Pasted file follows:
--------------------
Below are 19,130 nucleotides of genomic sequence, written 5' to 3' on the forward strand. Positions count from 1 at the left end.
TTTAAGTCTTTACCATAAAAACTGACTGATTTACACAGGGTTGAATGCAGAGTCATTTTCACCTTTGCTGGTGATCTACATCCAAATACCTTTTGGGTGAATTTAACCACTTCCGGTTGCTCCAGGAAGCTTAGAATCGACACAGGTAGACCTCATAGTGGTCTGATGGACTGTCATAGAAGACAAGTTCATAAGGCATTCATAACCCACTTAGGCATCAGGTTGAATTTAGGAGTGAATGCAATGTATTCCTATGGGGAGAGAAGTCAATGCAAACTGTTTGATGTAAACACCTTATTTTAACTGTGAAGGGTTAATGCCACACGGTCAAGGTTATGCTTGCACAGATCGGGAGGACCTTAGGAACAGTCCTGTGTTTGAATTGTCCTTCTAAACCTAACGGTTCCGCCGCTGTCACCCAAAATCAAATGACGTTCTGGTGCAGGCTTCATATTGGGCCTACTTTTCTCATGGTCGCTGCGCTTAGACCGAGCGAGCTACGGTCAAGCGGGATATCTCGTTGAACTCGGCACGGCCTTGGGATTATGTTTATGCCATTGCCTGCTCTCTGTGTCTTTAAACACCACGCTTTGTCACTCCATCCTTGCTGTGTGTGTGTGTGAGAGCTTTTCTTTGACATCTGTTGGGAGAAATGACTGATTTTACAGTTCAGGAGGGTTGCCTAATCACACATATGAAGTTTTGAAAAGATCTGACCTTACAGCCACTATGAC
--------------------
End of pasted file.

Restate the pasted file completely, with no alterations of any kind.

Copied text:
Below are 19,130 nucleotides of genomic sequence, written 5' to 3' on the forward strand. Positions count from 1 at the left end.
TTTAAGTCTTTACCATAAAAACTGACTGATTTACACAGGGTTGAATGCAGAGTCATTTTCACCTTTGCTGGTGATCTACATCCAAATACCTTTTGGGTGAATTTAACCACTTCCGGTTGCTCCAGGAAGCTTAGAATCGACACAGGTAGACCTCATAGTGGTCTGATGGACTGTCATAGAAGACAAGTTCATAAGGCATTCATAACCCACTTAGGCATCAGGTTGAATTTAGGAGTGAATGCAATGTATTCCTATGGGGAGAGAAGTCAATGCAAACTGTTTGATGTAAACACCTTATTTTAACTGTGAAGGGTTAATGCCACACGGTCAAGGTTATGCTTGCACAGATCGGGAGGACCTTAGGAACAGTCCTGTGTTTGAATTGTCCTTCTAAACCTAACGGTTCCGCCGCTGTCACCCAAAATCAAATGACGTTCTGGTGCAGGCTTCATATTGGGCCTACTTTTCTCATGGTCGCTGCGCTTAGACCGAGCGAGCTACGGTCAAGCGGGATATCTCGTTGAACTCGGCACGGCCTTGGGATTATGTTTATGCCATTGCCTGCTCTCTGTGTCTTTAAACACCACGCTTTGTCACTCCATCCTTGCTGTGTGTGTGTGTGAGAGCTTTTCTTTGACATCTGTTGGGAGAAATGACTGATTTTACAGTTCAGGAGGGTTGCCTAATCACACATATGAAGTTTTGAAAAGATCTGACCTTACAGCCACTATGAC